Dialectical Behavior Therapy is a type of cognitive-behavioral therapy that is used to treat people with a wide variety of difficulties including depression, anxiety, post-traumatic stress, and other problems in living. Originally developed in the 1980s by psychologist Dr. Marsha Linehan to help people with chronic suicidal and self-injurious thinking and urges, this approach is now widely used to create real and lasting changes for clients with many different types of mental and chemical health problems.
(DBT) provides clients with new skills to manage painful emotions and decrease conflict in relationships. It helps individuals properly manage and decrease the severity of the symptoms they experience throughout their everyday life to promote safe and healthy mental states including reducing self-destructive urges such as self-harming, drug use, and anger outbursts.
What sets DBT apart is its focus on the management of symptoms rather than finding a “cure” for them. DBT has four core principles or skills sets that assist clients to tolerate and manage mental health.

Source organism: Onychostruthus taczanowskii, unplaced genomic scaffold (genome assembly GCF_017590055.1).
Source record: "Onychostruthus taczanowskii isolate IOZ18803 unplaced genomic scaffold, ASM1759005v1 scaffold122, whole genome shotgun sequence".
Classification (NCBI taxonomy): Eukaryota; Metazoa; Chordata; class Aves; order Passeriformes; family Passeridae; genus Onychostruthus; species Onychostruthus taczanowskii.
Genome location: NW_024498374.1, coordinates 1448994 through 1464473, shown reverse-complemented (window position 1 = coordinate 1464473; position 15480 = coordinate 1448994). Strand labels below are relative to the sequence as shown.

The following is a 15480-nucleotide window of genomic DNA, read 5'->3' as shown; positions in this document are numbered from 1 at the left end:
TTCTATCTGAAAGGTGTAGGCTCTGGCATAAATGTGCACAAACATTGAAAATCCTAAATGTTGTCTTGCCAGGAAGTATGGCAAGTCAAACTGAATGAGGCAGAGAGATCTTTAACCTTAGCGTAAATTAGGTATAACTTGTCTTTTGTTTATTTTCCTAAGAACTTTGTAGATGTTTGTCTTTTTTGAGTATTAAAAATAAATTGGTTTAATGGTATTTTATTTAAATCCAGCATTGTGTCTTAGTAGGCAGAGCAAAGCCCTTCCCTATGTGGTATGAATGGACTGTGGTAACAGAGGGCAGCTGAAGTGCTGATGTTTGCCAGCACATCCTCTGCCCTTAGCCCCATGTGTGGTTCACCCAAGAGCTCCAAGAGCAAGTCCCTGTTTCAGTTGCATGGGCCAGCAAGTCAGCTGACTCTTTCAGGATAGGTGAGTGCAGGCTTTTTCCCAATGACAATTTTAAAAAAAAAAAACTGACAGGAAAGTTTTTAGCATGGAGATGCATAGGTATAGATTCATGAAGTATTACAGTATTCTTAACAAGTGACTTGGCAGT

Mindfulness: focuses on improving an individual's ability to accept and be present in the current moment.
Distress tolerance: is geared toward increasing a person’s tolerance of negative emotion, rather than trying to escape from it.
Emotion Regulation: covers strategies to manage and change intense emotions that are causing problems in a person’s life.
Interpersonal effectiveness: consists of techniques that allow a person to communicate with others in a way that is assertive, maintains self-respect, and strengthens relationships.
The main goal of DBT is to help individuals deal with distress and emotions in such a way that they can still maintain a functional, fulfilling life. When encountering hardships in life, clients can use the skill sets learned through the four core modules of this treatment method to accept and manage distress in a healthy, constructive way. This has a positive effect on a client’s wellbeing, but also impacts their relationships in a positive way.
Info retrieved from http://verywellmind.com and https://www.mhs-dbt.com/